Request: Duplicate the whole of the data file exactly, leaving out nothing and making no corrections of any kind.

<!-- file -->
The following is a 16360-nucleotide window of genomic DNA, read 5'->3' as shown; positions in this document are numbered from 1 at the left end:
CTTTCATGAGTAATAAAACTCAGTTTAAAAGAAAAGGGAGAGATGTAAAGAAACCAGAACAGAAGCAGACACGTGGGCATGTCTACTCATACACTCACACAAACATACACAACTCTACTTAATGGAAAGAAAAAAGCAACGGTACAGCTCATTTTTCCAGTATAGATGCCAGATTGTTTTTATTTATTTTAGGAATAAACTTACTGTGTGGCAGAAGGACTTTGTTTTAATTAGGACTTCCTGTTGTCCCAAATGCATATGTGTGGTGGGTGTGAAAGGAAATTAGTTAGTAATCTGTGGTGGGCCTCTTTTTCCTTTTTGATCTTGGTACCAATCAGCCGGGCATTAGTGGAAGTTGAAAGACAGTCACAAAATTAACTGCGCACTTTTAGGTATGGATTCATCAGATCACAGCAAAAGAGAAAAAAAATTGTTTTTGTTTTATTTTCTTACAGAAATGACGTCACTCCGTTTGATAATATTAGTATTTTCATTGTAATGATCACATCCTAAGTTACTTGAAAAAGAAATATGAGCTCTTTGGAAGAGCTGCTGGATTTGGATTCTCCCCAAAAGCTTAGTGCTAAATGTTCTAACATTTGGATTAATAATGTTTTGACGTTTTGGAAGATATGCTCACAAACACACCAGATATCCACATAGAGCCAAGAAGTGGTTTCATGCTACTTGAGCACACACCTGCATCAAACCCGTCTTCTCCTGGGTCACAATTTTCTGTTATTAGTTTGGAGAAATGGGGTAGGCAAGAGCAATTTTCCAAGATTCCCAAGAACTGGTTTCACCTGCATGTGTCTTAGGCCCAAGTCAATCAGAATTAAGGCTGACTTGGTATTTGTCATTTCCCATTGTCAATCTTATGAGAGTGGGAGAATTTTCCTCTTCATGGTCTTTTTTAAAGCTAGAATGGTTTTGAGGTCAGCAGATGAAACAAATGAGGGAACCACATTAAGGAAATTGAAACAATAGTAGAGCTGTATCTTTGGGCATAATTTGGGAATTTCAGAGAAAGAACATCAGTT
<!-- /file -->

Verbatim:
The following is a 16360-nucleotide window of genomic DNA, read 5'->3' as shown; positions in this document are numbered from 1 at the left end:
CTTTCATGAGTAATAAAACTCAGTTTAAAAGAAAAGGGAGAGATGTAAAGAAACCAGAACAGAAGCAGACACGTGGGCATGTCTACTCATACACTCACACAAACATACACAACTCTACTTAATGGAAAGAAAAAAGCAACGGTACAGCTCATTTTTCCAGTATAGATGCCAGATTGTTTTTATTTATTTTAGGAATAAACTTACTGTGTGGCAGAAGGACTTTGTTTTAATTAGGACTTCCTGTTGTCCCAAATGCATATGTGTGGTGGGTGTGAAAGGAAATTAGTTAGTAATCTGTGGTGGGCCTCTTTTTCCTTTTTGATCTTGGTACCAATCAGCCGGGCATTAGTGGAAGTTGAAAGACAGTCACAAAATTAACTGCGCACTTTTAGGTATGGATTCATCAGATCACAGCAAAAGAGAAAAAAAATTGTTTTTGTTTTATTTTCTTACAGAAATGACGTCACTCCGTTTGATAATATTAGTATTTTCATTGTAATGATCACATCCTAAGTTACTTGAAAAAGAAATATGAGCTCTTTGGAAGAGCTGCTGGATTTGGATTCTCCCCAAAAGCTTAGTGCTAAATGTTCTAACATTTGGATTAATAATGTTTTGACGTTTTGGAAGATATGCTCACAAACACACCAGATATCCACATAGAGCCAAGAAGTGGTTTCATGCTACTTGAGCACACACCTGCATCAAACCCGTCTTCTCCTGGGTCACAATTTTCTGTTATTAGTTTGGAGAAATGGGGTAGGCAAGAGCAATTTTCCAAGATTCCCAAGAACTGGTTTCACCTGCATGTGTCTTAGGCCCAAGTCAATCAGAATTAAGGCTGACTTGGTATTTGTCATTTCCCATTGTCAATCTTATGAGAGTGGGAGAATTTTCCTCTTCATGGTCTTTTTTAAAGCTAGAATGGTTTTGAGGTCAGCAGATGAAACAAATGAGGGAACCACATTAAGGAAATTGAAACAATAGTAGAGCTGTATCTTTGGGCATAATTTGGGAATTTCAGAGAAAGAACATCAGTT